• Delegation at Board Meeting

    Proposed Changes to the WRDSB Delegation Process Expected Make it More Difficult to Voice Your Concerns

    The recent incident where some trustees tried to muzzle me and prevent me from speaking publicly before they ratified the 2014/2015 budget has brought their plan to make it much more difficult for parents to speak and voice their opinions at board meetings to the forefront of my mind.

    In January 2012 six trustees started hatching a plan to dramatically revise the delegation process. Months passed while they ‘fine-tuned’ their proposed amendments. On October 22, 2012, a final report came to the board of trustees with a recommendation that they approve the amendments to the Board’s Delegation Procedures (section 4.12 of the Board Bylaw Article 4).

    At that time, the majority of trustees decided to postpone their decision on these amendments until September 30, 2014. Trustees Marg Johnston, Kathi Smith, and Kathleen Woodcock objected to this postponement. This decision to postpone leaves open the ‘threat’ of trustees reducing the ability of stakeholders to voice their concerns, questions, and opinions in a timely manner.

    Current Delegation Process

    Currently, there is a deadline of Thursday Noon for preregistration to appear as a delegation at the following Monday evening meeting. The meeting agenda and reports to the board are made publicly available on Friday (usually early afternoon), and there is NO requirement to provide copies of your presentation until you show up Monday evening to present.

    What happens if something comes up in the agenda/reports that you wish to speak to? If there are less than 8 preregistered delegations, then you can show up on Monday evening and request the board’s approval to speak. This allows the opportunity for you to decide to appear as a  delegation AFTER you have had chance to review the agenda and board reports.

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    Proposed Delegation Process

    The proposed delegation process (to be considered on September 30, 2014, according to the Minutes) will require all delegations to be registered by Thursday Noon and registration is to INCLUDE a digital submission of their full presentation. This means you would have to prepare your presentation a full 100 hours before presenting it WITHOUT access to the relevant board reports (which are released on Friday).

    This proposed process would apply to both Committee of the Whole (COW) Meetings as well as regular Board Meetings. The only exception to the regular Board Meetings is that you can only appear as a delegation if you speak to something that is on the agenda.

    So what happens if something comes up in the agenda/reports that you wish to speak to? You would be out of luck. Last-minute delegations (i.e., arriving at the Monday meeting wishing to speak) would be eliminated. You would have to register as a delegation to appear at the next meeting. At this point, voicing  your opinion may be too late, if crucial decisions were already made.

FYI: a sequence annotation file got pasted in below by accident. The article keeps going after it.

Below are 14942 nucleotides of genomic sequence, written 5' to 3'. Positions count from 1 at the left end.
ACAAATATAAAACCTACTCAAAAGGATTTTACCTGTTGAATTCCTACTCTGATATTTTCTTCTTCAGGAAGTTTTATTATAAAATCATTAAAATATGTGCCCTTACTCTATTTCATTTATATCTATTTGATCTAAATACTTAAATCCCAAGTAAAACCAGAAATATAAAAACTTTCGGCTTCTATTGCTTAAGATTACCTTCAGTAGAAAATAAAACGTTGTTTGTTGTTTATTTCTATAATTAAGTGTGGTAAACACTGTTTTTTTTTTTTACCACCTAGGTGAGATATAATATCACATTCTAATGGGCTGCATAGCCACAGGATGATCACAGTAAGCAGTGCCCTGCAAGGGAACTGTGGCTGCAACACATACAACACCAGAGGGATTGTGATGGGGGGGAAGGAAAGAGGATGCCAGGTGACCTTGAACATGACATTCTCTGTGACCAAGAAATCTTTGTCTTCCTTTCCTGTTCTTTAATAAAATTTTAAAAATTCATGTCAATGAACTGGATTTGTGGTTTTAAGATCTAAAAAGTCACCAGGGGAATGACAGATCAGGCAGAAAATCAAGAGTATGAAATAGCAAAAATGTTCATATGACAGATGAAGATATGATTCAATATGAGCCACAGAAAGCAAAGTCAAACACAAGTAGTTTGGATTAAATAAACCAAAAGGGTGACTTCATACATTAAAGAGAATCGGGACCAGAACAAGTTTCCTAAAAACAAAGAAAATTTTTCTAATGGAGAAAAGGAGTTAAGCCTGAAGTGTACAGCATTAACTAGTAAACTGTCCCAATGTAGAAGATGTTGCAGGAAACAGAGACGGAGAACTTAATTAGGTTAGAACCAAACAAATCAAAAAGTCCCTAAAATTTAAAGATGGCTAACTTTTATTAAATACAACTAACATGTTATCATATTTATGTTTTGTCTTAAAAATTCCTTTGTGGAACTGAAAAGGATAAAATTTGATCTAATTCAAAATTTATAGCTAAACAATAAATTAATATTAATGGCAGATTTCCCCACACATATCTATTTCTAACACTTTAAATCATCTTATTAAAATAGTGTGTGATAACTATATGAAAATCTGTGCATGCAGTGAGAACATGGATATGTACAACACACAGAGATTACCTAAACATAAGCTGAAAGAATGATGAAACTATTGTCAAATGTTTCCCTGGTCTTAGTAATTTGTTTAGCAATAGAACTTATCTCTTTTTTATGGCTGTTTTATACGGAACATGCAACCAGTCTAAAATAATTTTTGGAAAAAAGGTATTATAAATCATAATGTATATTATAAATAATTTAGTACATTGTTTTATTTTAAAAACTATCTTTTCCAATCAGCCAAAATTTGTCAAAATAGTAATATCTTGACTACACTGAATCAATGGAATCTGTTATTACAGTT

Proposed Delegation Timeline

    It is also interesting to note that the proposed changes would ultimately lead to elimination of all delegations at regular Board Meetings. Remember, at regular Board Meetings you can only speak to items on the agenda. But with the proposed process you have to register as a delegation (and write your presentation!) long BEFORE the agenda and board reports even become available on their website. So if you don’t have an ‘inside track’ on the agenda you will find yourself out of luck.

    Oh yes. One more critical proposed change. You won’t be able to appear as a delegation on the same topic more than once is a three month period – even if you are bringing new information.

    Things for Trustees to Consider

    Before making a decision on whether to support these proposed changes, trustees need to really consider what the purpose of changing the delegation process is really about. Media has suggested that the changes stem directly from the extended day debate where trustees were ‘inundated’ by parents wanting to have their say.

    My cursory research has not found a single school board in Ontario with such a restrictive delegation process.

    Taking away stakeholders’ ability to do relevant and timely presentations through the elimination of last minute delegations does not support the trustees’ advocacy role in helping bring parents’ and communities’ concerns forward.

    Hopefully this current Board of Trustees will, in fact, consider this decision very carefully when the time comes.

    “While democracy does not ensure that everyone will get exactly what they want, it does entitle everyone to a voice.”
    From page 33 of Good Governance: A Guide For Trustees, School Boards, Directors of Education and Communities

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